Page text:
Even so, volunteers have come forward to help make quarantine easier. Hotel owners have placed their rooms at the disposal of the authorities for quarantine purposes. Moreover, civil society groups, businessmen and market owners have distributed food, clothes and hygiene products. What the Palestinians in Gaza are doing in the face of Covid-19 reflects the extent of their social solidarity, despite all the difficulties that they face every day.

What are the prospects for a besieged enclave which has 40 intensive care beds for a population of two million? Since the imposition of the Israeli-led blockade on Gaza in 2007, it has been engulfed by a humanitarian crisis. The territory has been described as the world’s “largest open-air prison”.

According to a 2017 UN report, the Gaza Strip would be “unliveable” by 2020. Well, here we are, with the blockade still in place despite the coronavirus pandemic; extensive poverty; a crippled health sector; and poor living conditions. The place provides perfect conditions for the virus to spread. “If the outbreak reaches the magnitude where you need more than 40 ICU beds to treat patients, it… could well turn into a disaster of gigantic proportions,” said the head of the World Health Organisation’s Palestinian office, Gerald Rockenschaub.

READ: Coronavirus continues to spread in Arab countries

The supply of medicines, medical disposables, laboratory materials and equipment has been affected badly by the siege. We simply can’t forget that all of the border crossings are closed to Palestinians; the Rafah crossing is controlled by Egypt and Erez is controlled by Israel. Only emergency cases with prior permission might stand a chance of getting out for treatment. “All patients and patient companions from the Gaza Strip must apply for Israeli permits to exit the Gaza Strip in order to access hospitals in the West Bank, including east Jerusalem, and Israel,” the WHO pointed out in a report last year. “Access has been particularly problematic in 2019, with the patient permit approval rate declining.”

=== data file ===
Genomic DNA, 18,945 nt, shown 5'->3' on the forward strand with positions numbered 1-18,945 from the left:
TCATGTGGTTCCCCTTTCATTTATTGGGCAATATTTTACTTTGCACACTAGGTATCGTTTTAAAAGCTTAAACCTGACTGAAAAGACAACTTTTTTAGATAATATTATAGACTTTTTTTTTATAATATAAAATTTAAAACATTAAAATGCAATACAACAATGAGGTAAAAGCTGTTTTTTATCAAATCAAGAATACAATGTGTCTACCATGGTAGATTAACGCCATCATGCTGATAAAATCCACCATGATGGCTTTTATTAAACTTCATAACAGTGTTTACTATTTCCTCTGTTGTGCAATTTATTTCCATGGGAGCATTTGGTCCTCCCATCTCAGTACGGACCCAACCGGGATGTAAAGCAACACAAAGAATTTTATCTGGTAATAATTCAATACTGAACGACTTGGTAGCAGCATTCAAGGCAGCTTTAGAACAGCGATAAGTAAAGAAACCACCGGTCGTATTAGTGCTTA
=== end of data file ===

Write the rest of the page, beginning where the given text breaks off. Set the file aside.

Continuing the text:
Daily power cuts mean that dialysis machines, heart monitors, scanners and other vital hospital equipment must rely on back-up generators. They are, however, intended for emergency use, and so tend to break down and need both spare parts and fuel, which are also in short supply due to the Israeli blockade. It’s a vicious cycle of deprivation and difficulties.

With the world’s focus on the pandemic, it may draw attention to the fact that the Palestinians in the Gaza Strip are facing the crisis under occupation and siege. In the absence of any semblance of access to the human rights that everyone else takes for granted, the Palestinians cannot enjoy peaceful lives, essential social services and access to the wider world. Israel should, as a matter of urgency, lift — not simply “ease” — its blockade and enable the people of Palestine to take the path to normality that has been denied them for so long. The prosperity and development of the whole region will benefit from this, not just the Gaza Strip.

READ: What going home and staying there means for the Palestinians

The views expressed in this article belong to the author and do not necessarily reflect the editorial policy of Middle East Monitor.